“[T]he word ‘feminist’ is a word that discriminates, and I’m not into that. I don’t think there has to be a separation in life in anything. For me, bringing up the whole ‘sisterhood’ thing was about embracing each other’s differences. Embrace my point of view even if it’s different from your point of view, but see that our end goal is the same. The way that we’re getting there might be different, but as long as we approach life with kindness and compassion, that’s all that matters. So it made me sadly laugh that a woman who I was trying to say, ‘Let’s embrace one another,’ distinctly chose to do the opposite. But you know what? Everything is out of your control, and you can only be truthful about how you feel.”
I love Shailene Woodley, but still scratch my head over all her triangulations about not wanting to call herself a “feminist.” In an interview with The Daily Beast, Shailene was asked about a recent interview she gave with TIME in which she said she’s not a feminist because “I love men” and she thinks there needs to be a “balance” of power. Her remarks blew up the Internet, to put it mildly — a fact Shailene was unaware of because she doesn’t use the Internet. When her publicist called to warn her about the backlash, Shailene said, “Honestly, I started laughing.” Here are her continued thoughts on labels and feminism (and because this is Shailene Woodley we are talking about, her “truth”) from the Beast:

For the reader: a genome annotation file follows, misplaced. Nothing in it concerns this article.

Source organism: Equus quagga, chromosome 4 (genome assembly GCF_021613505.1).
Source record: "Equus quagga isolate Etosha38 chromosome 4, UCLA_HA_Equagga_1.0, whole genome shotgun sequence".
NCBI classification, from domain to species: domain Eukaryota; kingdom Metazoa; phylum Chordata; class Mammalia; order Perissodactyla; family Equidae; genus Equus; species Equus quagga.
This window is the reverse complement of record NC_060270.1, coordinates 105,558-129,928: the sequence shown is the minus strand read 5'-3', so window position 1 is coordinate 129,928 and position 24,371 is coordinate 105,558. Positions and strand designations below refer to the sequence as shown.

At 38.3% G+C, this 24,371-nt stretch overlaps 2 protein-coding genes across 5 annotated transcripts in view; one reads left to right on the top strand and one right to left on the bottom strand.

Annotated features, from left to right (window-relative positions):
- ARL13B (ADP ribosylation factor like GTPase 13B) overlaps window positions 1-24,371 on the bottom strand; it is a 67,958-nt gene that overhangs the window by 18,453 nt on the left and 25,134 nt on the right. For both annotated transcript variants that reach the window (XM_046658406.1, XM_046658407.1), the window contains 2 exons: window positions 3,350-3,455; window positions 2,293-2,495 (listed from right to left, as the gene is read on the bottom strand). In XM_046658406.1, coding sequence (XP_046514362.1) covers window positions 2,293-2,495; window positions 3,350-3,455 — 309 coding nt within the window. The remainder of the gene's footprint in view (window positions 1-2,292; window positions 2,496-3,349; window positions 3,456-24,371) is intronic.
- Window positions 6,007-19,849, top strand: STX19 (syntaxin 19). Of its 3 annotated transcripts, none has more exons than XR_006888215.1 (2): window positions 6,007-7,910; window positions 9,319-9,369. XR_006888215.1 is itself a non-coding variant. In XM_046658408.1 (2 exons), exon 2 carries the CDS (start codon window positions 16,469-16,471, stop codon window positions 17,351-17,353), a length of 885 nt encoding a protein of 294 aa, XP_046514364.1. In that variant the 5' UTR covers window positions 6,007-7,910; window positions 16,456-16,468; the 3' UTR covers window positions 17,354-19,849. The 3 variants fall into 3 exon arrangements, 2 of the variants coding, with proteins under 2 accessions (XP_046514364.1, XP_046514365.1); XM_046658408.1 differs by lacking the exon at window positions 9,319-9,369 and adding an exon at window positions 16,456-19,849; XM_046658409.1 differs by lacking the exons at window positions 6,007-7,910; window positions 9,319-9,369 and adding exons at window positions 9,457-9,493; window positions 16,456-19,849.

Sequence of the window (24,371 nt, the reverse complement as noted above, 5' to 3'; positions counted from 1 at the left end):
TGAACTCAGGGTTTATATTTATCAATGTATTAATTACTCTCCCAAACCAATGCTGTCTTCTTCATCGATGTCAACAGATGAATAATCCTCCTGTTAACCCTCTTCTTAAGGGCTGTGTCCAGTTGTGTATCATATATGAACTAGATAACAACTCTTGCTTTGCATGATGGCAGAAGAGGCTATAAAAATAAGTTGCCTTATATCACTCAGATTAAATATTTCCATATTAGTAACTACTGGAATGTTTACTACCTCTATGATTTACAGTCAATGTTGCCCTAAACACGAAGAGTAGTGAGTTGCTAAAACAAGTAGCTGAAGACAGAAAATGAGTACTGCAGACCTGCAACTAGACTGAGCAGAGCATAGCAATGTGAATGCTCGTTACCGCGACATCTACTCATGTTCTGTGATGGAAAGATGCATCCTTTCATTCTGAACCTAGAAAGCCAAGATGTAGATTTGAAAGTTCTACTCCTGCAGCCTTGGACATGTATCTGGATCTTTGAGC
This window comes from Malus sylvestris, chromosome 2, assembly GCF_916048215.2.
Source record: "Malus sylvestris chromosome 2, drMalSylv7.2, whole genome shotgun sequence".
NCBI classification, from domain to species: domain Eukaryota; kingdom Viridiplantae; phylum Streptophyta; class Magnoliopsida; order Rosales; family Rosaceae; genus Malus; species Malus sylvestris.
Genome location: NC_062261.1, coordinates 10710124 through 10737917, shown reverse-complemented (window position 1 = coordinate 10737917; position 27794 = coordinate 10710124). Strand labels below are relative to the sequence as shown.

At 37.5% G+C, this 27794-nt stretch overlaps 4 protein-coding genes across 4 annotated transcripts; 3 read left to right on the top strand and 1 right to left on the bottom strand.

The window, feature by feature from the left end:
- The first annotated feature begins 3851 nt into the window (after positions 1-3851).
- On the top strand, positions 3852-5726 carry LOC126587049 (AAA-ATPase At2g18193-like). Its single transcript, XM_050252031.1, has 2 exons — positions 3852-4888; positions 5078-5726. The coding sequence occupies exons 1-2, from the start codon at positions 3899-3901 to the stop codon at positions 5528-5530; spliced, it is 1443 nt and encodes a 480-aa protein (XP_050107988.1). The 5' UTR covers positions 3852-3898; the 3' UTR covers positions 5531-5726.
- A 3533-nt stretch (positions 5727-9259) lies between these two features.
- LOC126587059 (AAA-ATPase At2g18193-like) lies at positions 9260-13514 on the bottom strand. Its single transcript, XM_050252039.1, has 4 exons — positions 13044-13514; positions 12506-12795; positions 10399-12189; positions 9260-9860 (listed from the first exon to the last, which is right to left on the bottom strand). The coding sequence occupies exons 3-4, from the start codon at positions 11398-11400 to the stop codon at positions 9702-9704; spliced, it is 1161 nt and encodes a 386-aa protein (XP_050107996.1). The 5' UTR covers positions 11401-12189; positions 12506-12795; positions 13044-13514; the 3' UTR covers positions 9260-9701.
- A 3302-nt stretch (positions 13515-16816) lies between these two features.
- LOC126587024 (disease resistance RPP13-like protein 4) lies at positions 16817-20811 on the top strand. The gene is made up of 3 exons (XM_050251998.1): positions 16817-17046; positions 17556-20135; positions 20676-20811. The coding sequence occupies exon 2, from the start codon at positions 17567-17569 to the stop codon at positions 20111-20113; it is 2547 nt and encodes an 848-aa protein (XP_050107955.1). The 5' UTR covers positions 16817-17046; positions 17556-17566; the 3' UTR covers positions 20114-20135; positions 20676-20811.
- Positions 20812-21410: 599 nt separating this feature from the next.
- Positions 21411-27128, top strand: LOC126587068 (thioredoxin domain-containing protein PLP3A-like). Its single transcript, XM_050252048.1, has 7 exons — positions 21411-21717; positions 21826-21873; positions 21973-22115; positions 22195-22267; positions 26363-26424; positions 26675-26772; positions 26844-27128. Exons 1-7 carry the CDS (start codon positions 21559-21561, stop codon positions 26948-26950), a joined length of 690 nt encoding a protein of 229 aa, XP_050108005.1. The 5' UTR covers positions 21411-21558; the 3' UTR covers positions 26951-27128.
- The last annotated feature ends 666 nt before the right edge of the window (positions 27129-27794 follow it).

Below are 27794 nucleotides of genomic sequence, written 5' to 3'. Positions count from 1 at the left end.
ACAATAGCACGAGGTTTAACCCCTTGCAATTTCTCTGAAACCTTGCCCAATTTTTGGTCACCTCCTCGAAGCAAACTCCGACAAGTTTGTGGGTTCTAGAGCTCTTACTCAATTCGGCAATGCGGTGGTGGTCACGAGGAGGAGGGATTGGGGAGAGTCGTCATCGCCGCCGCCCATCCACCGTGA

“I was talking about this with one of my close girlfriends because I read it and I was really disappointed and sad, actually, because I do consider myself someone who’s so embracing of women and loves women, and the way the journalist decided to say, ‘So, Shailene is trying to use men to prove women’s power’ or whatever she said was hilarious to me because that’s not what I said at all. But I was talking to my close girlfriend about it and she said, ‘Listen, Shae: labels are labels. I don’t need to label myself because I know who I am.’ That clicked for me really hard, and it was this defining moment in my life that I’ve taken with me and encourage others to do the same. Labels are for other people to understand us, so for me, I know how I feel and I don’t need to call myself a’feminist’ or ‘not a feminist’ because I know what my truth is. If you need in your own mind to say that I’m a feminist so you better understand where I’m coming from and what my ideals mean, then that’s for you. Labels are for people to understand one another, not for us to understand ourselves. I know where my cayenne sits in my spice cabinet. You can go and label each distinct spice, but I know what my flavors are. Once that clicked, I didn’t feel any sadness or disappointment at all anymore because I know how I feel, and I know what I do in the world with other women, and I don’t need to prove that to anyone online.”
I still don’t really understand why Shailene (and, to be fair, other women) believes feminism is discriminatory and anti-male; it’s probably from misinformation on her part. But Shailene is right about one thing: it sucks to be pounced upon just because you haven’t expressed your beliefs the way others — who basically agree with you, let’s not forget — wanted you to. That aspect of modern feminism is not something any of us should be proud of.
I do, ultimately, admire that Shailene doesn’t feel the need to prove herself to “anyone online.” Do I wish she expressed herself differently about feminism? Sure. But I actually do believe that Shailene believes in “the sisterhood,” even given her misinformation and the fact if she doesn’t express her beliefs the same way me. Especially since Shailene Woodley doesn’t even use the Internet, it’s probably not a good use of a feminist’s time to trash her.
Email me at Jessica@TheFrisky.com. Follow me on Twitter.
[Image via Getty]